“If it is possible for you, follow me in spirit” (Karl Valentin) into a jazz club.
The guests here include a select clique of composers, amongst these, such eminence as George
Gershwin and Bela Bartók. Neither of these made much ado about their obsession with jazz. Both were themselves interpreters of their own music and took the liberty of modifying the interpretation depending on their mood.
Why indeed should a Schubert or a Liszt want to visit this jazz club?
Well, I think, in our situation, Bartók and Gershwin would have done everything to make jazz
accessible to their musical ancestors as an idiom for the lively transition of music. It is said that in 1936 Gershwin heard Art Tatum play his “I Got Rhythm” and Gershwin immediately asked him to entertain guests at one of his parties.
We would certainly be right in claiming Tatum’s interpretation as far superior to Gershwin’s original.
Leonard Bernstein would have had similarly impressive encounters. He worshipped Ornette Coleman as the so-called inventor of free jazz.
Bernstein, and his jazz colleagues would have most likely loved to bring the stars of yesteryear,
Schubert and Co., together with the stars of the 20th century - all as jazz musicians, of course!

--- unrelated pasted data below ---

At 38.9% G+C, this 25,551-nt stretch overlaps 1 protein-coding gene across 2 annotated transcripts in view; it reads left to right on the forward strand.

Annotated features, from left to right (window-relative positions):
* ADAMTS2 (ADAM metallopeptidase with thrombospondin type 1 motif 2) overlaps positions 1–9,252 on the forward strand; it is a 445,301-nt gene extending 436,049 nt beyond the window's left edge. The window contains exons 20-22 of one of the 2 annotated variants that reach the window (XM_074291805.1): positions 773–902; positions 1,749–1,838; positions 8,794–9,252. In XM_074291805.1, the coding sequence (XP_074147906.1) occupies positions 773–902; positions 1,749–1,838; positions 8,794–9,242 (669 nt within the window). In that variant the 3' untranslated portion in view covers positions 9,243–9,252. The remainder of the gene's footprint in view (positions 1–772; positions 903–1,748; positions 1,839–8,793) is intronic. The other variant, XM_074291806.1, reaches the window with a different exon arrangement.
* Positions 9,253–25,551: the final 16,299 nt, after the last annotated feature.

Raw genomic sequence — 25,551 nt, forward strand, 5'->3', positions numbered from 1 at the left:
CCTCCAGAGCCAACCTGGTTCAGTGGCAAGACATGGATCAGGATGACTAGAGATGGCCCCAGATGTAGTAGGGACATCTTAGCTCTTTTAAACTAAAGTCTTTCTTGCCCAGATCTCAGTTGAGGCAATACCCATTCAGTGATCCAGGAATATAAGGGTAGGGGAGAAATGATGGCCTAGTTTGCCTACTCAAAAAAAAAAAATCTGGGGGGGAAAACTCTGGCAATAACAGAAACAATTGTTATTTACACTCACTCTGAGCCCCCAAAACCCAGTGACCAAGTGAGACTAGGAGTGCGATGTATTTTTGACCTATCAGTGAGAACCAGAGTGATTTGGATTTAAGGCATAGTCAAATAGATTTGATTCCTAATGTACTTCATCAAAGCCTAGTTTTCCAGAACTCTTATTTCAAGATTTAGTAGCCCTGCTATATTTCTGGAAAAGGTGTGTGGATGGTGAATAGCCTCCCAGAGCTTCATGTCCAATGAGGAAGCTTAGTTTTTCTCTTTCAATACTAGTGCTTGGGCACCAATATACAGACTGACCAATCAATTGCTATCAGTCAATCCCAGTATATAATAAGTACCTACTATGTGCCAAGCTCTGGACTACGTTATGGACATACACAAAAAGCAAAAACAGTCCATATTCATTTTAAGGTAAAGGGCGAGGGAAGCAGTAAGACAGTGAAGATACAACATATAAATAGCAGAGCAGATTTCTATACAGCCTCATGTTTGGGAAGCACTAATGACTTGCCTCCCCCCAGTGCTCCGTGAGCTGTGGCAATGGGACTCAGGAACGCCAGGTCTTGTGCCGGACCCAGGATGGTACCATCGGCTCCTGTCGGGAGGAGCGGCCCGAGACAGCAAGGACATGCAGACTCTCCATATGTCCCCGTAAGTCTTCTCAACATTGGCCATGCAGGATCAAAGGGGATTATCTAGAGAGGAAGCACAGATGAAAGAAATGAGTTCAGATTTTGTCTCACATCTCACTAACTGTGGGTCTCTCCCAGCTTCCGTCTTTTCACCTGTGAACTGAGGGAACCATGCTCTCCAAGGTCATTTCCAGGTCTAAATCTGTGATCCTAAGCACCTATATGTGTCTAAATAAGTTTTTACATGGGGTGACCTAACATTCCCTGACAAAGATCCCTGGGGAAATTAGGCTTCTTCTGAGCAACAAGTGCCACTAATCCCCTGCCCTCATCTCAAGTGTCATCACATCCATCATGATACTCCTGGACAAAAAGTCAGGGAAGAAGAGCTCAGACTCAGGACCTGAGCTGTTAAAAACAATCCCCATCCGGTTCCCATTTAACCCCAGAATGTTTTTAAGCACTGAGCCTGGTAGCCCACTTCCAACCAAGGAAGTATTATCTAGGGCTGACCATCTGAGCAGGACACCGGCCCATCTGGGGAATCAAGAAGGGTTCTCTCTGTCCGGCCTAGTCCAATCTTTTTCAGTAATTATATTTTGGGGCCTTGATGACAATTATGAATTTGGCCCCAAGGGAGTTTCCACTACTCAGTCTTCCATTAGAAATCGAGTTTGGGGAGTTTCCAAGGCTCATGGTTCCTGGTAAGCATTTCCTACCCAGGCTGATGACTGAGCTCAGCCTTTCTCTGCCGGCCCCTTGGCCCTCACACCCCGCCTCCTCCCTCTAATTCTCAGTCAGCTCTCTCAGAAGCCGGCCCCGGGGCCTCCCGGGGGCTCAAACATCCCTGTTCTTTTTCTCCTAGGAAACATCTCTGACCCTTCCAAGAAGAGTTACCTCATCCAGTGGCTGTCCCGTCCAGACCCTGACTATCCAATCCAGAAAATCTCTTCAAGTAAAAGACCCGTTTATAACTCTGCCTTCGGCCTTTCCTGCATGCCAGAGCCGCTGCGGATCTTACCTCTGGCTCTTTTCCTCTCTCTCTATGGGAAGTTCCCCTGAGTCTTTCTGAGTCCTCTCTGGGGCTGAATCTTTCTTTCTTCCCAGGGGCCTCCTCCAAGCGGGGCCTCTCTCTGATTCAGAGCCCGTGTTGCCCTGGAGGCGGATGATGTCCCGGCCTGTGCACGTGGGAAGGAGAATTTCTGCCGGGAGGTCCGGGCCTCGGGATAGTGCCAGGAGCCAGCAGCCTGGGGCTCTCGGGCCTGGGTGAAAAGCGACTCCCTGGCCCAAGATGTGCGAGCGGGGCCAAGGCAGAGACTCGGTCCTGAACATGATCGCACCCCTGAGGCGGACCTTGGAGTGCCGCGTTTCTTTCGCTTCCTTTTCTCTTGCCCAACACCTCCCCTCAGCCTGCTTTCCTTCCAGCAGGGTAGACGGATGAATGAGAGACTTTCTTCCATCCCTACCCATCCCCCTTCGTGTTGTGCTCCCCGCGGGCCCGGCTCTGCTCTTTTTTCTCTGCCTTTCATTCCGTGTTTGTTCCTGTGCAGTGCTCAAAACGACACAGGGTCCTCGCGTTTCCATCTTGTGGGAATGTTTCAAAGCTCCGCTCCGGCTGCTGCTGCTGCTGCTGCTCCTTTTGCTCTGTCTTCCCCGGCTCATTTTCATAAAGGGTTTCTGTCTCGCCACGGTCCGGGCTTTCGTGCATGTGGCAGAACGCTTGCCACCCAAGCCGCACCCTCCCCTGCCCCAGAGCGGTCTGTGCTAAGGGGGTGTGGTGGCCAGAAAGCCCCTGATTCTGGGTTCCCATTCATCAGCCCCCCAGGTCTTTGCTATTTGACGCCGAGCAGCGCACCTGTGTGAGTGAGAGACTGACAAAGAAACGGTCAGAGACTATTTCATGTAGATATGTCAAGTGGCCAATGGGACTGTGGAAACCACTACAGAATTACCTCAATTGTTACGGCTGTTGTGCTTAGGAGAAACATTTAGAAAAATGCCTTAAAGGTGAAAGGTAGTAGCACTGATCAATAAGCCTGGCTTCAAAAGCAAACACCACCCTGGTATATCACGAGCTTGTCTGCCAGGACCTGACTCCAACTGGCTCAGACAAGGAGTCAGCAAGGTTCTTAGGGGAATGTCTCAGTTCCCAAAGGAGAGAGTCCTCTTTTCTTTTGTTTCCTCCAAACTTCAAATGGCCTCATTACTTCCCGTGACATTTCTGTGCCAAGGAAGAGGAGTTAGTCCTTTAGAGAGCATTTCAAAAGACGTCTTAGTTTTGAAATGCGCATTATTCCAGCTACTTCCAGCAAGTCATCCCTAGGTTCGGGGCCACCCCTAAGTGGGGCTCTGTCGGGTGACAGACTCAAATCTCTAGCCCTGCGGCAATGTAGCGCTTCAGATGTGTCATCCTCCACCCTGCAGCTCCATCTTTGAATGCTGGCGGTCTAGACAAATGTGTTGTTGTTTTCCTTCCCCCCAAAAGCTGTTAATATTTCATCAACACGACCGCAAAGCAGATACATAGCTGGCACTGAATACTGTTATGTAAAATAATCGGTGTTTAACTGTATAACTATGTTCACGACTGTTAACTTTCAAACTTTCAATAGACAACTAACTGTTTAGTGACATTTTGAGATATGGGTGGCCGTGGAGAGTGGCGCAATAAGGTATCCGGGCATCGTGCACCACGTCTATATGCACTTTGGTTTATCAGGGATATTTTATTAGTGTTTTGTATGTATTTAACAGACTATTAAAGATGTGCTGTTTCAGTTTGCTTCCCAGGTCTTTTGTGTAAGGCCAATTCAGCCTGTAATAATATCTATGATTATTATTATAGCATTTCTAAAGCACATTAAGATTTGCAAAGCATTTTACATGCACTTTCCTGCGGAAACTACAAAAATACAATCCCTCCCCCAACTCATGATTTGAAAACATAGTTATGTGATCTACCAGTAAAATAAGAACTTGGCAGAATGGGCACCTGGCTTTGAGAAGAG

On this same memorable evening, Art Tatum and Earl Hines would have struck up a tune for Liszt and Rachmaninov, jazz impressionist Bill Evans would play a prelude to Claude Debussy and the “Singers Unlimited” would have serenaded that master of opera, Giuseppe Verdi. Louis Armstrong would have thrown Puccini into a state of turmoil.
The unusual, altered harmonies and rhythms would doubtlessly leave lasting impressions on the honourable masters and it would surely have infl uenced their style of composition.
“Thus Spake Zarathustra“, “Carmen“ etc., all of these timeless evergreens would have taken different courses and have reflected such influence.
With his delicate arrangements, Flip Philipp has realised what composers have always had close to their hearts: “The abolition of musical boundaries.”
In their new attire, these pieces are even more captivating and “Go-Go”.
With a wink, he allows his spiritual mentor Duke Ellington to join in his opus. Hector Berlioz’s
“March To The Scaffold” bears the hallmarks of Ellington’s writings.
One is inevitably drawn into the spinning of new yarns and into co-creating.
Let us fade in the Duke himself in spirit. He sits in his hotel room listening to a taste of this music and it simply melts on his tongue. He too also adapted such classical works for jazz. Tchaikovsky’s ballet “The Nutcracker” for example.
Follow me in spirit now to a place where both worlds meet and meld. Such a musical menu in front of you, you’ll fi nd this perfectly possible.
Whether you will continue to enjoy the originals after this exquisite listening experience… Well, that remains to be discovered…
Enjoy! from Michael Mordo.
Vienna, September 2017
Translation: Antonia Morris, Berlin
aneel somary-lead trumpet
siegfried küblböck-alto sax
hyung ki joo-piano